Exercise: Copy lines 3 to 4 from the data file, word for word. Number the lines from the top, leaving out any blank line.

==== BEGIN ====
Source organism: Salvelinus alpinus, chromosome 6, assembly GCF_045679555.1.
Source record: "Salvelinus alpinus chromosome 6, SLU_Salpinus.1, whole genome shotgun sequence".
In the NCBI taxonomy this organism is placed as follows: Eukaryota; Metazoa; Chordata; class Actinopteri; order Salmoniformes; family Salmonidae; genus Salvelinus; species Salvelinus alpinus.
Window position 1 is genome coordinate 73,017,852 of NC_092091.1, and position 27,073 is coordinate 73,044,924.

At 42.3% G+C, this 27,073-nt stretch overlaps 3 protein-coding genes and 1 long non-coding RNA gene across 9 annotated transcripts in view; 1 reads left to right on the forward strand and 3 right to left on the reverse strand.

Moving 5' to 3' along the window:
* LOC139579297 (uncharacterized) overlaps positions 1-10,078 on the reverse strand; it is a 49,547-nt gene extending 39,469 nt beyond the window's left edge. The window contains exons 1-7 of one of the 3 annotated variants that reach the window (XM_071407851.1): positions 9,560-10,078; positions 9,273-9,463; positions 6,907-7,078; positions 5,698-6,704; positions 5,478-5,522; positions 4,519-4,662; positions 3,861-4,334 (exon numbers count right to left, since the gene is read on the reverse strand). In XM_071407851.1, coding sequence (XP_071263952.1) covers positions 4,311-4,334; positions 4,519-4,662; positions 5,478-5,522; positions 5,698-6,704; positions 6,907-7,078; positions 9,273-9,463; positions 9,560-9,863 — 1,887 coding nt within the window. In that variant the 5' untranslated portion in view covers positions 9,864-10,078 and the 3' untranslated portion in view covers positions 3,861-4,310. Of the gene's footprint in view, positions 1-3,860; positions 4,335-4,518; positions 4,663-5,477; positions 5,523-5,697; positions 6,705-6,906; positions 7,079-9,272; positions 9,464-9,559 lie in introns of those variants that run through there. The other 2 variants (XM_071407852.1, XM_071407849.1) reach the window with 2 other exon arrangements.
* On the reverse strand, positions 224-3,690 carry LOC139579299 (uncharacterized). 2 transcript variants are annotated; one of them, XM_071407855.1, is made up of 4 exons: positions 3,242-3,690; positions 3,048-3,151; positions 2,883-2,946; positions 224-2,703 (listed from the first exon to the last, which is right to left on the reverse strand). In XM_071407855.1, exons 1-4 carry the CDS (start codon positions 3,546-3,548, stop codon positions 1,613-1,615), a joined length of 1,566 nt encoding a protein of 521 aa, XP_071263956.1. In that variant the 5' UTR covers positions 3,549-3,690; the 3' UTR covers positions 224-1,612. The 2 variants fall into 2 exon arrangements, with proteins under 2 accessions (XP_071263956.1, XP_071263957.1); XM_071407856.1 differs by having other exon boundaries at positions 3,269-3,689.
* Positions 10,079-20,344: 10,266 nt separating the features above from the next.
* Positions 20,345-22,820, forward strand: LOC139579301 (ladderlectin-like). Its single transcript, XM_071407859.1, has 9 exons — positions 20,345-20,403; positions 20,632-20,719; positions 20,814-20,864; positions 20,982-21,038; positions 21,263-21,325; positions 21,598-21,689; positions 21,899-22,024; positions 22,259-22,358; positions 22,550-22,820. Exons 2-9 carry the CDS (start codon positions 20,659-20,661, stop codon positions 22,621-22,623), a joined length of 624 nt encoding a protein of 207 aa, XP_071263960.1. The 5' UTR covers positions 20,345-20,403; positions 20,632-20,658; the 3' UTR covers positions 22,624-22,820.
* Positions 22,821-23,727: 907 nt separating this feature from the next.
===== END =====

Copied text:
In the NCBI taxonomy this organism is placed as follows: Eukaryota; Metazoa; Chordata; class Actinopteri; order Salmoniformes; family Salmonidae; genus Salvelinus; species Salvelinus alpinus.
Window position 1 is genome coordinate 73,017,852 of NC_092091.1, and position 27,073 is coordinate 73,044,924.